Rather than catch the tube straight to Finchley Central I took the opportunity to have a preliminary drift between Kings Cross and Camden. It was just before midday so I had a good seven hours spare time. The development around Kings Cross has been relentless in the last few years but pockets of resistance and dissent still exist.
Drummond Street are under threat. Graves are being exhumed in a public garden destined to disappear and be buried itself under one of the new entrances.
Meanwhile, carrying on towards Somers Town I wasn't sure if this tailor had abandoned the premises or had barricaded him/herself inside.
Victoria Park to try and find a convenience. There was one but it was locked. I left the park being too distracted by natures call to explore it properly. I'd never been there when I lived in the area.
Back on the main road I was drawn into a side passage known as Lovers Walk. No sign of anything amorous occurring but maybe that only happens at night. It looked to be in the right direction for the Dollis Brook and there was a possibility of finding somewhere to have a pee.
allotments of Barnet would be a good excuse to come back another day. As far as I am concerned allotments are magical spaces and in more ways than one. Anyone who has one will probably tell you that upon entering an allotment site you are instantly in a different place physically and mentally. Any stress and anxiety seems to dissipate as you pass through the gate as if you have entered parallel dimension of calm and equilibrium. They are also miraculous in their continued existence given the pressure from developers and land grabbers. But many have been lost including one recently in nearby(ish) Watford. They represent a healthy 'up yours' to the idea of relentless property speculation as the best use of land...maybe that's another reason it feels good to have an allotment. The resurgence of interest in them among all sorts of people in recent years has been important in helping reduce their loss. It has also meant that they are no longer only inhabited by the stereotypical easy going old men in flat caps, although gladly they are still about to offer their wisdom.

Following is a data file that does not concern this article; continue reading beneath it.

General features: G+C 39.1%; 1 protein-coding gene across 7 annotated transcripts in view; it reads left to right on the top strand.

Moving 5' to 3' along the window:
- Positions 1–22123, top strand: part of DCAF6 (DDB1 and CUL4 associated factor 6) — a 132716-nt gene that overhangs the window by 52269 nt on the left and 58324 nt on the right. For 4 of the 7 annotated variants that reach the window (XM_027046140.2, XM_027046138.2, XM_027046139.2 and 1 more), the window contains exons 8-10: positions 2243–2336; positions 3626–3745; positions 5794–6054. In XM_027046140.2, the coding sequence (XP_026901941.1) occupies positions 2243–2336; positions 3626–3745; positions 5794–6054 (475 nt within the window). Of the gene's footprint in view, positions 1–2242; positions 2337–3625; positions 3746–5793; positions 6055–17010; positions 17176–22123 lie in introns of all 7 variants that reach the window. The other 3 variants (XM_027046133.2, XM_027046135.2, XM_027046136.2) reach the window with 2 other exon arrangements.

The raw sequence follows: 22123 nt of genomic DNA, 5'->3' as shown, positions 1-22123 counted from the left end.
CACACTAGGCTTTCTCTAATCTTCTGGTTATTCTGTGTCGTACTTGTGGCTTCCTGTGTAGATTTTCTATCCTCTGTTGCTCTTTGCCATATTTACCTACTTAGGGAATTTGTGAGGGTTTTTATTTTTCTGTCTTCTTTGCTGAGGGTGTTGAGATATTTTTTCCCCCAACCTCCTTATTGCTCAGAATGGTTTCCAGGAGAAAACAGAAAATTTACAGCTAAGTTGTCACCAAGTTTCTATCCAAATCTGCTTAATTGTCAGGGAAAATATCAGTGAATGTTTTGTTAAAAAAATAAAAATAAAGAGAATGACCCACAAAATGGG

I had it in mind that this road would lead to Mill Hill East tube station. I passed a crossroads with a handful shops and a couple of busy cafes. I half recognised this from my Uni days of 25 years ago. The scene sparked a vague memory of trying to walk to Mill Hill East back then and never reaching it. I remembered these shops but never finding the tube station. Again when I got to this place I initially thought I might be at Mill Hill East. It wasn't of course and I carried along the road. Looking at the map now this was probably Lullington Garth but I'm not 100% sure.
Carrying on I soon found myself in what was beginning to resemble countryside. I found a stile into a field and felt compelled to climb over it. There were several mushroom rings in the field, this being Autumn. In European and British Folklore these 'fairy rings' are usually considered dangerous if entered. One legend has it that 'someone who violates a fairy perimeter becomes invisible to mortals outside and may find it impossible to leave the circle. Often, the fairies force the mortal to dance to the point of exhaustion, death, or madness'. While the idea of becoming invisible is quite appealing when doing a walk, I was never much of a dancer to being with. I skirted round the rings just to be on the safe side.
|Invisible dancefloor of death|
Across the field I climbed another stile and entered what looked like a farmyard. I saw people with children on horses. I followed the footpath signs across another field and into a paddock. This contained a couple of large horses and no apparent way out the other side. Retreating from the paddock, I retraced my steps as no other obvious pathway presented itself. I have a sort of unwritten rule never to double back on a walk unless there are exceptional circumstances. But horses can be dangerous and I'm a coward. This was an exceptional circumstance.
Back on the main road, I soon saw that the reason for the proliferation of all things horsey was the Frith Manor Equestrian Centre'. A bit further up the road I passed this mysterious obelisk.
Inglis Barracks used to exist nearby but the site has since been given over to a fairly typical looking residential development only remarkable by it's non-remarkableness. Millbrook Park was a result of something called Project MoDel which basically involved the Ministry of Defence divesting itself of sites considered surplus by selling to housing developers. I guess houses are better than war.